Amazon is gearing up for its Great Indian Festival online event, which launches before Diwali. Flipkart's Big Billion Days will launch at the same time.
Codenamed Orion, Facebook's (FB) smart glasses are reportedly being designed to disrupt the smartphones market when it hits the shelves anywhere between 2023 and 2025.
Five National Health Service trusts have signed partnerships with Google to process sensitive patient records, in what are believed to be the first deals of their kind. The deals came after DeepMind, the London-based artificial intelligence company, transferred control of its health division to its Californian parent. DeepMind had contracts to process medical data from six NHS trusts in Britain to develop its Streams app, which alerts doctors and nurses when patients are at risk of acute kidney injury, and to conduct artificial intelligence research.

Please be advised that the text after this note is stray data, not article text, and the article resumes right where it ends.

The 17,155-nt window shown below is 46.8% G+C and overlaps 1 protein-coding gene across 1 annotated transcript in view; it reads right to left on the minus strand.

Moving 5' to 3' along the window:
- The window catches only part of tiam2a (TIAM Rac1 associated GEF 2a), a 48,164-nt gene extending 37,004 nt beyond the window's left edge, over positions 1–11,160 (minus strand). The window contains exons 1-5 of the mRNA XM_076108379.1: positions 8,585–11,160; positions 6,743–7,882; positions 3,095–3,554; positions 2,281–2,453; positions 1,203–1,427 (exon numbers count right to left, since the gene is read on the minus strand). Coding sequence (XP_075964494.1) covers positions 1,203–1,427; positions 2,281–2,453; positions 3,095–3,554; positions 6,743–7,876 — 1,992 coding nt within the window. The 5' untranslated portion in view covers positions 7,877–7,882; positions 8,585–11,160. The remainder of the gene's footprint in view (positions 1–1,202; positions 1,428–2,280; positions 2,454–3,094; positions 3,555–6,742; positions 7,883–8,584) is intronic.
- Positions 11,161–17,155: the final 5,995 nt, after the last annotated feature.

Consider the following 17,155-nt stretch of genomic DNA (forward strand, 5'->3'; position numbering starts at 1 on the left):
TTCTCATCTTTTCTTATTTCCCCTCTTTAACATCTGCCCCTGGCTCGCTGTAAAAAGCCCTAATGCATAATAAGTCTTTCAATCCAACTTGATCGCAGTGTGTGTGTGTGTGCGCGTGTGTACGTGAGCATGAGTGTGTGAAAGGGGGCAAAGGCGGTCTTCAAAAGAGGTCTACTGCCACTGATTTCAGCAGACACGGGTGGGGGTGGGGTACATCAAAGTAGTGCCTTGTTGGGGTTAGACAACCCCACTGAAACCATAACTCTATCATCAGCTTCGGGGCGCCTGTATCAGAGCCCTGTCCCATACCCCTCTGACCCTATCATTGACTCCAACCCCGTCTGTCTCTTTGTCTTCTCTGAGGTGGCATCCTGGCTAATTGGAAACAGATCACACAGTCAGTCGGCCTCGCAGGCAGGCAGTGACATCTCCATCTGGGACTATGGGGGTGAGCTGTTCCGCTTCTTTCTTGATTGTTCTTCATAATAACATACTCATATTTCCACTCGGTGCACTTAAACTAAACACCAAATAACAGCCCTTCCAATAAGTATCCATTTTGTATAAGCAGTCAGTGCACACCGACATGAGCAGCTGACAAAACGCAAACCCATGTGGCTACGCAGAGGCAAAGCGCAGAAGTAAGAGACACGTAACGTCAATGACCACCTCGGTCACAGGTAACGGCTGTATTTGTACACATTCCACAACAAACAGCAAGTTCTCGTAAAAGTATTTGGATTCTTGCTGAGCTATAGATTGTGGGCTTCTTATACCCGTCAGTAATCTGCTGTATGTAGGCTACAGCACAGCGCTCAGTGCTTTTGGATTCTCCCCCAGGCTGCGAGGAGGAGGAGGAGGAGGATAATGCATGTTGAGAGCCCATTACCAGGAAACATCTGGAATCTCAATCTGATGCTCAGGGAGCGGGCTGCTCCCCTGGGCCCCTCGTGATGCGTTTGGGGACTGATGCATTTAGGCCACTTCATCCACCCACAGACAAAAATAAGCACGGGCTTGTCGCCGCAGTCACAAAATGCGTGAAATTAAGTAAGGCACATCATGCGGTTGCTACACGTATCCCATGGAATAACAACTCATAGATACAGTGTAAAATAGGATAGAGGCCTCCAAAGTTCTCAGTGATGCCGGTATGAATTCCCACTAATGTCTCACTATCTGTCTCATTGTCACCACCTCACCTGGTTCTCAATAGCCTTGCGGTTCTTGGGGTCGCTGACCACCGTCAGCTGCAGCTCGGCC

Google has struck 18 wind and solar energy deals across the US, Europe and Latin America, the company announced on Thursday, together comprising what it said was the “biggest corporate purchase of renewable energy in history”.